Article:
I am trying to recreate a Cauliflower and Blue Cheese soup I had many years ago (at a ski resort - the private chef wouldn't tell/sell me the secret recipe).

All the recipes I have tried end up being thick cauliflower 'glue'. They're more towards a paste/sauce dish rather than liquid soup side I am trying to reproduce.

Donna Hey's
HealthyFoodGuide, etc etc

Essentially the Cauliflower must be blended or perhaps grated because the soup is a slightly yellowish transparent colour with 1 to 2mm bits of cauliflower swimming.

I have a gut feeling the chef must have somehow used the Cauliflower in a broth method.

Basically I am asking how would you make a dish so it ends up as a nice clear watery soup dish that is cauliflowered and blue cheese flavoured not as a liquid paste?

4 Answers 4


I would suggest making a sort of consomme by making a broth and then passing it through a muslin or cheesecloth. Pour the majority of the liquid through then hang the solid mass over the bowl to allow the rest to drip out.

The tricky bit is the cheese. You might try adding it to the main broth, or adding it before the drip through stage to see if it flavours the liquid.


If it is clear, it must be broth-based, with the cauliflower being reserved for another purpose, I would assume that a light sprinkling of perhaps less cooked cauliflower is used (rather than the cauliflower used for the broth) so that it retains its shape while sprinkled in the soup.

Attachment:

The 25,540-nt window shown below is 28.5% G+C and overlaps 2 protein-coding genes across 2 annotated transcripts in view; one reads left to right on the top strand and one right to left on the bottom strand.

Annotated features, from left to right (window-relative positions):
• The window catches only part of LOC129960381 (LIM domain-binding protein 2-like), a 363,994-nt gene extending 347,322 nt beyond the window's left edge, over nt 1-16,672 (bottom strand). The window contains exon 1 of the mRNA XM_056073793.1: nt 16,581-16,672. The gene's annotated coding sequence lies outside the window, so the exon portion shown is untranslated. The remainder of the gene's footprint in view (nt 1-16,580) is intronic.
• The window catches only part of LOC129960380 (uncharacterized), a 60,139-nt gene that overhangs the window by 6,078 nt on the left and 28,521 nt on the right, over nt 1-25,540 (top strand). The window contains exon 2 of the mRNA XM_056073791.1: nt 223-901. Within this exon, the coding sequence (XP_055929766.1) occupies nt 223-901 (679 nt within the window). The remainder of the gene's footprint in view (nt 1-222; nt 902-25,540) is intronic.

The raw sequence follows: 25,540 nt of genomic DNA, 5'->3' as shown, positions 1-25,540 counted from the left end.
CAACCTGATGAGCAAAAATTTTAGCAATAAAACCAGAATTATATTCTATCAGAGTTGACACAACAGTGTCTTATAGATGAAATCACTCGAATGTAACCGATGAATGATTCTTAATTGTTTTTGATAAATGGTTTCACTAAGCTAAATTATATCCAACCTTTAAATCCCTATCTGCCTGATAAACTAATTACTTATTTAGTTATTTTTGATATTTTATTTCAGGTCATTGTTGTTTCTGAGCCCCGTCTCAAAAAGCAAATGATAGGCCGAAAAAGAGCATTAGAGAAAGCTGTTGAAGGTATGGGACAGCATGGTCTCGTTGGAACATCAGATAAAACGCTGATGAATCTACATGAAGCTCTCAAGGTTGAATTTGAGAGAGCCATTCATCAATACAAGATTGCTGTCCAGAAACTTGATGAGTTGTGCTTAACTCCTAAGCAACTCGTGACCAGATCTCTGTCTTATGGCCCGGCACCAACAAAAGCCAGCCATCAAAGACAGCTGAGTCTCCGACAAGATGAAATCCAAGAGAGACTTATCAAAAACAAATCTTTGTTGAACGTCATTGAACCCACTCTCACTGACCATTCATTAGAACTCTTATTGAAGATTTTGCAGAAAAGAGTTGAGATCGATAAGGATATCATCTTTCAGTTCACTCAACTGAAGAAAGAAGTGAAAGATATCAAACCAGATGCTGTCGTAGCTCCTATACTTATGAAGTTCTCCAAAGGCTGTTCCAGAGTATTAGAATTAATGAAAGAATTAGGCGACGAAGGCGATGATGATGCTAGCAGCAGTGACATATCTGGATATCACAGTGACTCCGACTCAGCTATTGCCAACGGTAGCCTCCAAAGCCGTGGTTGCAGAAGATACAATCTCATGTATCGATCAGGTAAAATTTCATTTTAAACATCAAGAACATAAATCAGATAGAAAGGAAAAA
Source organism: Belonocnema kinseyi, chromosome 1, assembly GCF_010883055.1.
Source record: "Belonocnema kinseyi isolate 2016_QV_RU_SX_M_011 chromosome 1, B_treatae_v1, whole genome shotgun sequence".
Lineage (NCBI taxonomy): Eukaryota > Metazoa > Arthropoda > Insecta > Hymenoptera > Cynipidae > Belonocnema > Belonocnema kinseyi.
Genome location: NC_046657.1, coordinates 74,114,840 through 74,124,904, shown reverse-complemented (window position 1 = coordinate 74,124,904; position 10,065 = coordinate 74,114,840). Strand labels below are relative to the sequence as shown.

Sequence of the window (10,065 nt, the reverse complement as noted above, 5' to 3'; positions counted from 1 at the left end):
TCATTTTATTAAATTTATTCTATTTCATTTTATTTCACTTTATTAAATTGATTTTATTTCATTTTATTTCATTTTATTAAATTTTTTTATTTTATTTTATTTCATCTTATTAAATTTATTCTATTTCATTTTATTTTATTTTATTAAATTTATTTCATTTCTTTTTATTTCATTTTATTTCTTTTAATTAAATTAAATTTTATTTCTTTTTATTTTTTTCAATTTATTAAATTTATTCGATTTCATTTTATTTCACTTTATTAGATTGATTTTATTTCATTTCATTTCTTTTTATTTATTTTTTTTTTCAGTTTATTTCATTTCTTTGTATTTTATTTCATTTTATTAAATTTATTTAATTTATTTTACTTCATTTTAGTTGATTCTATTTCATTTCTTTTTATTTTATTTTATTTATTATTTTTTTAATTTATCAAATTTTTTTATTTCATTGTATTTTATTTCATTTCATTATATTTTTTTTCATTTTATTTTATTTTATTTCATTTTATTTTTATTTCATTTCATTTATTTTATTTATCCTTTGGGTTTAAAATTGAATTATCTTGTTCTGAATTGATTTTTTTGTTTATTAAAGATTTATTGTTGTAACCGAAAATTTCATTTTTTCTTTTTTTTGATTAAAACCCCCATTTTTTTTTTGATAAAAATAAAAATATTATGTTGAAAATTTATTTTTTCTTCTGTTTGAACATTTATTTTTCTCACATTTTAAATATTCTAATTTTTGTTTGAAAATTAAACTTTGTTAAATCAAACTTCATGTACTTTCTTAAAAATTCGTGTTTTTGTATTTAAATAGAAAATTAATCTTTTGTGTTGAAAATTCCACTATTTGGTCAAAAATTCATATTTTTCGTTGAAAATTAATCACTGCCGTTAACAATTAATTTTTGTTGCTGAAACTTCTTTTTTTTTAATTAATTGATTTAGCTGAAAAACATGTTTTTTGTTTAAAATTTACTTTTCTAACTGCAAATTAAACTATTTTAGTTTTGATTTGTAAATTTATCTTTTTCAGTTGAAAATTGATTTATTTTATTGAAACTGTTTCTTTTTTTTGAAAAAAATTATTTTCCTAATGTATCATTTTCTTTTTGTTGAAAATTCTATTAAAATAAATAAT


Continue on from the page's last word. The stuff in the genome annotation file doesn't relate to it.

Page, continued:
There are a few methods for clarifying. 1. Use the classic technique for making a consomme, which employs an egg white "raft" that captures impurities. 2. Agar clarification. See: http://www.cookingissues.com/2009/07/14/agar-clarification-made-stupid-simple-best-technique-yet/ ..., and 3. A centrifuge (an expensive proposition, but the most effective).

I've had great success with agar clarification on all sorts of things. Basically, you gel the product, then stir to break up, then strain. Of course if you start with a very thick soup, this will take some time, you may want to do a strain step first.


In addition to the 3 methods which MoscafJ points out, there is another one which is a particular favourite of Heston. I've used it a couple of times, and whilst its quite time consuming, it is very effective.

Make your broth in the usual way - I would include the cheese as there's no opportunity really to add it later. Once its cooled freeze it in a container which will fit into your colander. Line your colander with two layers of muslin, place the frozen block of soup on top of the muslin. Place the colander, muslin and soup construction on top a bowl and put the whole lot in the fridge. It will gradually defrost (takes 3-4 days) and you'll be left with a clear but flavourful broth in the bowl.

One of the downsides of this technique is that you'll loose all the gelatine from the solution. This can make the soup feel rather thin - I've added a couple of sheet gelatines before to improve the mouth feel. In your case as you're predominantly vegetable based there is unlikely to be much gelatine anyway - so you may well be OK without.

There's an article (and a video) about freeze filtration here:


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